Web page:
Monday, June 20, 2016

Eating Omily: The Definitive Julep Tutorial

Happy Summer Solstice and Strawberry Moon! (A strawberry moon is the first full moon of Summer) I'm celebrating by carting home my annual flat of strawberries for preserving purposes. I'll spend a sticky hour later getting as many as I can manage prepped and frozen or simmered down into a simple strawberry sauce that will keep a week or two in the fridge, or six months in the freezer. It's a great way to keep the summery strawberry flavor going since fresh strawberries will dissolved into a pile of moldy goop in a matter of days! I use it the way I use fresh chopped berries: by stirring it into yogurt, chia pudding, or, (segue alert!) mint juleps!

If you follow me on instagram, you may have already sense this blogpost on the horizon. The mint julep is my favorite cocktail in the warmer months: it's cool and refreshing, and I'm a big fan of the real star of the drink, which, contrary to who got top billing, isn't mint. It's bourbon of course! Simple mint juleps are lovely, but they only get better with the edition of seasonal fruit. Strawberry juleps are what celebrating the return of June tastes like, and later when humid, sticky days are getting me down, I can always chill out and find a smile when I'm sipping on a beautiful blackberry mint julep.

When the choir at my church held a potluck picnic, I signed up to bring strawberry mint juleps for all, and so I could spend some time enjoying the party, I googled around for ideas on how to batch juleps, rather than muddling them all individually. I wasn't very happy with what I found: a lot of people complaining about making even a single julep, first of all, and second of all, lots of recipes for mint simple syrup, resulting in a drink with no fresh mint in it at all. This. Is unacceptable.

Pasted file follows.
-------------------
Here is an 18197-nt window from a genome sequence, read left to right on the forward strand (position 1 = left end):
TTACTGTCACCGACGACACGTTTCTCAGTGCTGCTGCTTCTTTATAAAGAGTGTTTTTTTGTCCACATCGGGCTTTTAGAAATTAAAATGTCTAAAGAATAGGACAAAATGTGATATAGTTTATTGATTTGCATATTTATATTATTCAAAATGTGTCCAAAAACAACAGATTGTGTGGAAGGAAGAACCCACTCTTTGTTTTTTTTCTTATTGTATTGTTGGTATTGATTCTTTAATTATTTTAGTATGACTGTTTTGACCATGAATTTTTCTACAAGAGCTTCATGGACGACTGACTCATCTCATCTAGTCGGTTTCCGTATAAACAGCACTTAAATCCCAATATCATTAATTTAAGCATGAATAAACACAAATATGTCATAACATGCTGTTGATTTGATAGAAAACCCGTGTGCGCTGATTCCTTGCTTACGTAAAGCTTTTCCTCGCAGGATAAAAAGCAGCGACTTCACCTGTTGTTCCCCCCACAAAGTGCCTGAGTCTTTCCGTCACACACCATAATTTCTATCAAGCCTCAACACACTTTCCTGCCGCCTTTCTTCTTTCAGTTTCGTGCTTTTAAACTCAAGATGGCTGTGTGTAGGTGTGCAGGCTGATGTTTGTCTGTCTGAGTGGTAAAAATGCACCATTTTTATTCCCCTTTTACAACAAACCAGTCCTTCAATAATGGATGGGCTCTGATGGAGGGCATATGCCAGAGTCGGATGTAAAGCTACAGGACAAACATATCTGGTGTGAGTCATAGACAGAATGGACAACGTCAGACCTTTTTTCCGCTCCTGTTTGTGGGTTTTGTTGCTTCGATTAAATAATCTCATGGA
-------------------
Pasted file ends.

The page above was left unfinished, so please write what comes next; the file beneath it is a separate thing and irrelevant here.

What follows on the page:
I've provided a basic mint julep recipe before, but if there's a significant population out there intimidated at the thought of muddling, something more detailed is clearly needed. So here it is!

Omily's Mint Julep Tutorial!

You'll need: glasses. And the type of glass matters. Traditionally, mint juleps are served in sterling silver cups, but A.) I don't have one of those, and B.) I prefer using clear glass because it's a damn pretty drink. You also have to think about the bottom of your glass.  For example, I love serving cocktails in canning jars, but the bottom of the glass is convex, like an upside bowl, which means that it's easy for the mint to hide in the edges from your muddler. You want a concave, like a right-side-up bowl, shape to the bottom of your glass. You'll also want it to be wide enough for your hand to fit easily inside. You'll be more comfortable if you choke up on your muddler, and if you're hitting your knuckles on the glass with every stroke, you won't make many juleps.

You'll also need: a muddler. Mine is the pestle from a small, marble mortar and pestle I got as a wedding present. It's got some heft to it, which makes muddling easier, and the unpolished marble has enough texture to shred mint, but is smooth enough that the leaves don't get caught and stuck to it. I make lots of juleps all summer long, and I've never felt compelled to by an official 'Muddler'. If you do, consider the traits I've just outlined. A wooden spoon will work in a pinch, but it will take considerable longer to do the job with it.